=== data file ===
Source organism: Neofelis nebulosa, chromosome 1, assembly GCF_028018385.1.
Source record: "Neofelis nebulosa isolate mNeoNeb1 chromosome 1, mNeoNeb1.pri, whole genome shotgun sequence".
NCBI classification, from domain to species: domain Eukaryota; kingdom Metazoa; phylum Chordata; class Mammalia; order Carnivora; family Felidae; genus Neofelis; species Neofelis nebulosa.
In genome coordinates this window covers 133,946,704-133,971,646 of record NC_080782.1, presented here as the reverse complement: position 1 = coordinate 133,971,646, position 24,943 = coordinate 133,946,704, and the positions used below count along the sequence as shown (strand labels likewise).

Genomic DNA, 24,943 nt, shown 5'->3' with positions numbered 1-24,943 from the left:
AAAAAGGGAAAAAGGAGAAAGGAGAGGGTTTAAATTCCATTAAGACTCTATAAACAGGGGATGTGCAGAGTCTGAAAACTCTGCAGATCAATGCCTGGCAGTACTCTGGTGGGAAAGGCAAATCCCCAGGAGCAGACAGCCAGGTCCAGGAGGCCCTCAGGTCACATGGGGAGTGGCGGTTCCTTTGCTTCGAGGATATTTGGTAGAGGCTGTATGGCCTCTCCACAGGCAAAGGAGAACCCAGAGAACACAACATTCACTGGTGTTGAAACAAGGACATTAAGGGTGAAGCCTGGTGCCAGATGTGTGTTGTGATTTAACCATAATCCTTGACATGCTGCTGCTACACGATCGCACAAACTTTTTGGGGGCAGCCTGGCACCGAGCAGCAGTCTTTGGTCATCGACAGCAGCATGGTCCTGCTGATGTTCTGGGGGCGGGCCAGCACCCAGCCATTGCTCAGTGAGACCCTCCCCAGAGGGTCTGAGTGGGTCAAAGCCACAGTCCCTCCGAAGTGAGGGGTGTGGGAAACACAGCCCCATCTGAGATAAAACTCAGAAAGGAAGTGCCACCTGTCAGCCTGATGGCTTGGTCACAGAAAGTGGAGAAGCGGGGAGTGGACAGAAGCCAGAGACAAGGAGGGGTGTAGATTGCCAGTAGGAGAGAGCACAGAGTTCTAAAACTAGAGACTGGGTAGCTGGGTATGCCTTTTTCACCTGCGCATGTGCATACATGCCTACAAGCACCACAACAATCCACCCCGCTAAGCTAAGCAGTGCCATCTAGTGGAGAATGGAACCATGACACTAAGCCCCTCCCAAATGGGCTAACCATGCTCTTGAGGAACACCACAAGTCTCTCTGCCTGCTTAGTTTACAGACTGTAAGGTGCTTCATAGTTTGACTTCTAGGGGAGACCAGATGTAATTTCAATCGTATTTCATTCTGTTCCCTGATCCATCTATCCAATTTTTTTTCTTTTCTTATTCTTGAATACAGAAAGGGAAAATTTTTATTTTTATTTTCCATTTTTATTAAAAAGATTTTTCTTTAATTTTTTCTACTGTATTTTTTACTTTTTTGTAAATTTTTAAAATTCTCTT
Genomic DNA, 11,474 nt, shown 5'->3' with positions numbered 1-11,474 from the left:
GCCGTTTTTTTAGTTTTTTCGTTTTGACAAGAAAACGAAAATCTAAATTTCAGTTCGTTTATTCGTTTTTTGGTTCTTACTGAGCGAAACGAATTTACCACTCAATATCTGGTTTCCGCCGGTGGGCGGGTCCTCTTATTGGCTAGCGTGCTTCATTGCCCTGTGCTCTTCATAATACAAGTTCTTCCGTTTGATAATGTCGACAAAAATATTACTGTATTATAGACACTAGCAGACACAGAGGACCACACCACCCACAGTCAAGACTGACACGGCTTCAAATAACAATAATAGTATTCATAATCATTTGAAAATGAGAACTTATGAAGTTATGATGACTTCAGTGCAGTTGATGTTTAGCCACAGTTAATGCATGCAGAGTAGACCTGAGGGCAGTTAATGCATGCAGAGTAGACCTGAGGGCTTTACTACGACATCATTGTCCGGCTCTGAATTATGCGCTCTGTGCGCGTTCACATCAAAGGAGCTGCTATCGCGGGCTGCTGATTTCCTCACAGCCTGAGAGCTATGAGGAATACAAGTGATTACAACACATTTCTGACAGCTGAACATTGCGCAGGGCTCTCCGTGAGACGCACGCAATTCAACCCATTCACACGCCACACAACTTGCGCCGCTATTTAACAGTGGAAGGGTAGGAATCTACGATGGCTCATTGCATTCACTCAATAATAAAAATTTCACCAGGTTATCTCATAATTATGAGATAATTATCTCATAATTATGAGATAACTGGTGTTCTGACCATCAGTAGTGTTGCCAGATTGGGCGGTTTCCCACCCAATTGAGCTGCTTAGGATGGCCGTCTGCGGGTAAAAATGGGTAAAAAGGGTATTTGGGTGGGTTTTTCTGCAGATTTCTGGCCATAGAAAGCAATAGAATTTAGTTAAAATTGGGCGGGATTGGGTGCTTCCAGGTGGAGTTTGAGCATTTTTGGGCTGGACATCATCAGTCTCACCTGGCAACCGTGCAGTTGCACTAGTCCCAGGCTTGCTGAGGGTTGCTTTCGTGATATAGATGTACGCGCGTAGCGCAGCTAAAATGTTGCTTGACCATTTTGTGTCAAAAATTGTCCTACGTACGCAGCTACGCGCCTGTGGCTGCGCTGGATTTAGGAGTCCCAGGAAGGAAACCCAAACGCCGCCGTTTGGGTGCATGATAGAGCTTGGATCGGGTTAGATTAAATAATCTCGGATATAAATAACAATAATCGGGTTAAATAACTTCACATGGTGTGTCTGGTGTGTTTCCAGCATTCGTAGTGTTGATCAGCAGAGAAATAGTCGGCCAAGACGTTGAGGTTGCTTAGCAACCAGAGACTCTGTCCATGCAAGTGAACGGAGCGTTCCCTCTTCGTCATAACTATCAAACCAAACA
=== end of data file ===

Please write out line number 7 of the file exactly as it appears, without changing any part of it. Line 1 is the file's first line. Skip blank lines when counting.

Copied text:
Genomic DNA, 11,474 nt, shown 5'->3' with positions numbered 1-11,474 from the left: